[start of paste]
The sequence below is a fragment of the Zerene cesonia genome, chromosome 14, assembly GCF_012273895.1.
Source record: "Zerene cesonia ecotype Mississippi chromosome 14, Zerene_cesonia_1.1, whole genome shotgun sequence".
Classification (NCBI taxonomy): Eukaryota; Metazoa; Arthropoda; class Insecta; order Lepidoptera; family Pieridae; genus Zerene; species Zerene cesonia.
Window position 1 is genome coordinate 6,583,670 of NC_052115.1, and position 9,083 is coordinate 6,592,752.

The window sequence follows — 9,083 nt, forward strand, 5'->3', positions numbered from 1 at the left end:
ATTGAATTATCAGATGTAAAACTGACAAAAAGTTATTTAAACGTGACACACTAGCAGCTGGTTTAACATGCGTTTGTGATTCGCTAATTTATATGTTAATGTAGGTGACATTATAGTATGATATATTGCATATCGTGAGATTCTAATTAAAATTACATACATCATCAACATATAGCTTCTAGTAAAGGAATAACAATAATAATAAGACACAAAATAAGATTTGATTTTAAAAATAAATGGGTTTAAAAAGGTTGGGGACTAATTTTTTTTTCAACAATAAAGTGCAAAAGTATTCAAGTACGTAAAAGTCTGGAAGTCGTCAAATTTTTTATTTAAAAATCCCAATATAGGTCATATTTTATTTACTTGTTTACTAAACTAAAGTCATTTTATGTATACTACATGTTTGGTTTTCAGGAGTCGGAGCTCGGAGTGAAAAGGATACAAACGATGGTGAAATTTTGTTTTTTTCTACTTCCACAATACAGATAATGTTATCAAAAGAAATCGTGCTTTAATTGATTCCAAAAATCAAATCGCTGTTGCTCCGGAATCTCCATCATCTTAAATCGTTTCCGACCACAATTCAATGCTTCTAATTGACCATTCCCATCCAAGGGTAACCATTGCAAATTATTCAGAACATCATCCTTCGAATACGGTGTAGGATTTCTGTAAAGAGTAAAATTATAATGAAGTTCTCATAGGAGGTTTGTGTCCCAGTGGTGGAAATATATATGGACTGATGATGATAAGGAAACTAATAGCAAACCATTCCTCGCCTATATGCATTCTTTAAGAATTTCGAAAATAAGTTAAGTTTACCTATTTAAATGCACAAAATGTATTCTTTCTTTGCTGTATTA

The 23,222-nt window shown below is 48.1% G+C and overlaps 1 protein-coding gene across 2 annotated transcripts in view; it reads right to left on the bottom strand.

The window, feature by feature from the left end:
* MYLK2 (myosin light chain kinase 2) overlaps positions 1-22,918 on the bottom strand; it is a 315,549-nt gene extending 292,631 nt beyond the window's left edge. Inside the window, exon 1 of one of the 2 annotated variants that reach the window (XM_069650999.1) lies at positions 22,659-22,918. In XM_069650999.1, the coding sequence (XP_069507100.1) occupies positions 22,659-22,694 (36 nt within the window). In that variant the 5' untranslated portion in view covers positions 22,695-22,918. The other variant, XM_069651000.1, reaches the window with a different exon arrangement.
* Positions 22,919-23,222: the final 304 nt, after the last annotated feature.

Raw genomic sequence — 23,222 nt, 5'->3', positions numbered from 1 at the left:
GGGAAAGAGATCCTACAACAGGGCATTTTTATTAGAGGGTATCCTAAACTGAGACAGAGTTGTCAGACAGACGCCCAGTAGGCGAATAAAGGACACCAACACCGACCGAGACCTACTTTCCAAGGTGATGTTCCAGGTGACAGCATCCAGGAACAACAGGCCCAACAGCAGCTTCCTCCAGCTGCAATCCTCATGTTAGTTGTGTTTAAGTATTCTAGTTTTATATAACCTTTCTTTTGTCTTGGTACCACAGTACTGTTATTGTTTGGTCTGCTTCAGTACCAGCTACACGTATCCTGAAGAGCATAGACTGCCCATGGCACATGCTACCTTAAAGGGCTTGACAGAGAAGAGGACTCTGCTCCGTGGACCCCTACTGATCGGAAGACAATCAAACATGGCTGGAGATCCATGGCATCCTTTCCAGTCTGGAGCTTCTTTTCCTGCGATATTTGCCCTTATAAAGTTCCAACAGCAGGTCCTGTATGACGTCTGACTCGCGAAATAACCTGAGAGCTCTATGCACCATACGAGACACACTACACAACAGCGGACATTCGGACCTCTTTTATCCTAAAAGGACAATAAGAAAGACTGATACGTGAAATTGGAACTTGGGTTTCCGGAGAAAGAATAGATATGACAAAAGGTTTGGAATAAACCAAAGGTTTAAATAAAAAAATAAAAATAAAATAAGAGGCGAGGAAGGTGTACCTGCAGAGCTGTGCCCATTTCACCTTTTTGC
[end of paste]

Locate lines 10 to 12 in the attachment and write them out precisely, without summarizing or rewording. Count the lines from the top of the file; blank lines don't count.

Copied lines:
* Positions 22,919-23,222: the final 304 nt, after the last annotated feature.

Raw genomic sequence — 23,222 nt, 5'->3', positions numbered from 1 at the left:
GGGAAAGAGATCCTACAACAGGGCATTTTTATTAGAGGGTATCCTAAACTGAGACAGAGTTGTCAGACAGACGCCCAGTAGGCGAATAAAGGACACCAACACCGACCGAGACCTACTTTCCAAGGTGATGTTCCAGGTGACAGCATCCAGGAACAACAGGCCCAACAGCAGCTTCCTCCAGCTGCAATCCTCATGTTAGTTGTGTTTAAGTATTCTAGTTTTATATAACCTTTCTTTTGTCTTGGTACCACAGTACTGTTATTGTTTGGTCTGCTTCAGTACCAGCTACACGTATCCTGAAGAGCATAGACTGCCCATGGCACATGCTACCTTAAAGGGCTTGACAGAGAAGAGGACTCTGCTCCGTGGACCCCTACTGATCGGAAGACAATCAAACATGGCTGGAGATCCATGGCATCCTTTCCAGTCTGGAGCTTCTTTTCCTGCGATATTTGCCCTTATAAAGTTCCAACAGCAGGTCCTGTATGACGTCTGACTCGCGAAATAACCTGAGAGCTCTATGCACCATACGAGACACACTACACAACAGCGGACATTCGGACCTCTTTTATCCTAAAAGGACAATAAGAAAGACTGATACGTGAAATTGGAACTTGGGTTTCCGGAGAAAGAATAGATATGACAAAAGGTTTGGAATAAACCAAAGGTTTAAATAAAAAAATAAAAATAAAATAAGAGGCGAGGAAGGTGTACCTGCAGAGCTGTGCCCATTTCACCTTTTTGC